We can see the same cult-like following in different diets. Just because you do really well with high fat/low carb diet doesn’t mean that it works for your co-worker Simon. Beyond the obvious “eat mostly whole foods”, you have to experiment what’s right for you for the long-term. Maybe it is high carb/low fat. Maybe you do really well by only eating cloudberries grown in the midnight sun (I doubt it, but then again…) I don’t know, and you won’t either until you try.
Pick up any reasonably sane diet book in the book store and they usually have few things in common: eat four serves of protein a day, plenty of vegetables, focus mostly on whole foods and don’t drink your calories. Eating healthy is just as complicated as the last sentence sounds and that recommendation works roughly for 99% of people. The rest 1% need the advanced high carb, low carb, high fat, low fat, only eat during the high tide, only use one chopstick while eating a soup and so.
Then what happens is that one of these 1% diets works for a certain group of people, they go on to morning television to talk about it and everyone starts doing them. Suddenly, once again, we’ve made something very simple into very complicated. We hear all about someone’s success of 100kg weight loss in 10 weeks while a bunch of people are wondering “It’s not working. What am I doing wrong?” You see this magnified if one of the diet followers is a celebrity. “Gwyneth’s Miracle Weight Loss Strategy for All of Humankind – eat only the stems of celery for a month to achieve abs to die for” – sadly, quite literally in some cases. And this is how a new diet cult/religion is born.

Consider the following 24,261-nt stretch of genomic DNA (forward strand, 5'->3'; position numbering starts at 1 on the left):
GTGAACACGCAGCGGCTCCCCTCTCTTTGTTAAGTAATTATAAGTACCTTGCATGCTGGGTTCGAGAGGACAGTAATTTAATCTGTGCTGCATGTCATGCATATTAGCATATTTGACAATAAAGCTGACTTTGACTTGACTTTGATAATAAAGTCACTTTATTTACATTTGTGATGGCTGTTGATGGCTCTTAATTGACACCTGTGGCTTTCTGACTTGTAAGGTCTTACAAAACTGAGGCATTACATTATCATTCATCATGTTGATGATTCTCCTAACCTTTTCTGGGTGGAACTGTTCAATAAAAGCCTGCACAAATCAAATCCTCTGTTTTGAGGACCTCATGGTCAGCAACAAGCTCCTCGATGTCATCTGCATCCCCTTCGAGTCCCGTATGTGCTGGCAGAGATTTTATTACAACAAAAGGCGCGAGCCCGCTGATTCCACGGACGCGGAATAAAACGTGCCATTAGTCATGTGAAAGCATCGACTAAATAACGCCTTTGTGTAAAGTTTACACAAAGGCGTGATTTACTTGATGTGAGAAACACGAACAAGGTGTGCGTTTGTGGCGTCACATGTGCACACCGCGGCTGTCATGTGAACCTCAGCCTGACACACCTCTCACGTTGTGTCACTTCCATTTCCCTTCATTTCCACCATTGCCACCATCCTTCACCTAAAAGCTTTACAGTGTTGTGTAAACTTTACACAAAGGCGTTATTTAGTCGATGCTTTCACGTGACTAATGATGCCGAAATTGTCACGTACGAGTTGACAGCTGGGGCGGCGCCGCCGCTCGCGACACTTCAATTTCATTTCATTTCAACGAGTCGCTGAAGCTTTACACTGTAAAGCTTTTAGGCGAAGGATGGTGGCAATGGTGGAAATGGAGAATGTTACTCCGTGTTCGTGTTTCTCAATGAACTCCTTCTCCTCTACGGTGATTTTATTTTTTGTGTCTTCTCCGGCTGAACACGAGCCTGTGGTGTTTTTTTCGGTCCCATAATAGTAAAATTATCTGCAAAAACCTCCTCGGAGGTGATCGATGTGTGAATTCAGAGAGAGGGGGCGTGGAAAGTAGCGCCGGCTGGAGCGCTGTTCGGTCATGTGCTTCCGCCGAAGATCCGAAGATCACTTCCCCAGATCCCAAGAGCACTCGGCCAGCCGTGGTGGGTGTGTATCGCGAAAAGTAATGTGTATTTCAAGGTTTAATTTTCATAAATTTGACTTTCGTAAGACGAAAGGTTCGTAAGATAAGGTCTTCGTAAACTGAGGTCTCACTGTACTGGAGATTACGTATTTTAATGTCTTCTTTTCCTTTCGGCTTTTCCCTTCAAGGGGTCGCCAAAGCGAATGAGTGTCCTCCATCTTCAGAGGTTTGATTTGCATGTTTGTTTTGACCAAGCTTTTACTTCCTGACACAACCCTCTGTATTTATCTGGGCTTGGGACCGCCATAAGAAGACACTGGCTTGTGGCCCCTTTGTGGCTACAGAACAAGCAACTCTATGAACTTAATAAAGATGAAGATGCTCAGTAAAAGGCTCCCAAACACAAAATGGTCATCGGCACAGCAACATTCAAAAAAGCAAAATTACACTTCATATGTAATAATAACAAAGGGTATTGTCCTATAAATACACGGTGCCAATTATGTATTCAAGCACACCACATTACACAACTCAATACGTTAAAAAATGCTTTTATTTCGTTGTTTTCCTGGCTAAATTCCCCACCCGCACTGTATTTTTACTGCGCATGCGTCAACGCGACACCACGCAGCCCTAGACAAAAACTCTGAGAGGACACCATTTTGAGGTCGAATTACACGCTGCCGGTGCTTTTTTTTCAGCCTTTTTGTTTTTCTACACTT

Stick to basic and keep it simple. Stop chasing all things new and shiny. And whatever you do don’t try to force a square peg into a round hole. Don’t follow the herd who’s after the latest magic bullet. Step aside and observe over time how this same cycle repeats itself over and over again and each time it seems as we’ve learned nothing.
If it doesn’t feel right it probably isn’t right for you. However, just because it feels hard doesn’t mean it’s not right for you. If you’ve lived your life so far eating corn flakes for breakfast, lunch and dinner you need to understand that changing that up will be hard. The silver bullet? Hard work, dedication and surround yourself with supportive and likeminded people.
And once you find your answer you can give helpful recommendations for others. But don’t become a crusader trying to turn everyone into followers of you fitness religion. It’s annoying and you might actually do more harm than good. Even when your intentions are good.
Music that got my creative juices flowing this week
Bruce Springsteen – Jungleland
[I tried a technique of listening the same song on repeat while writing. It worked.]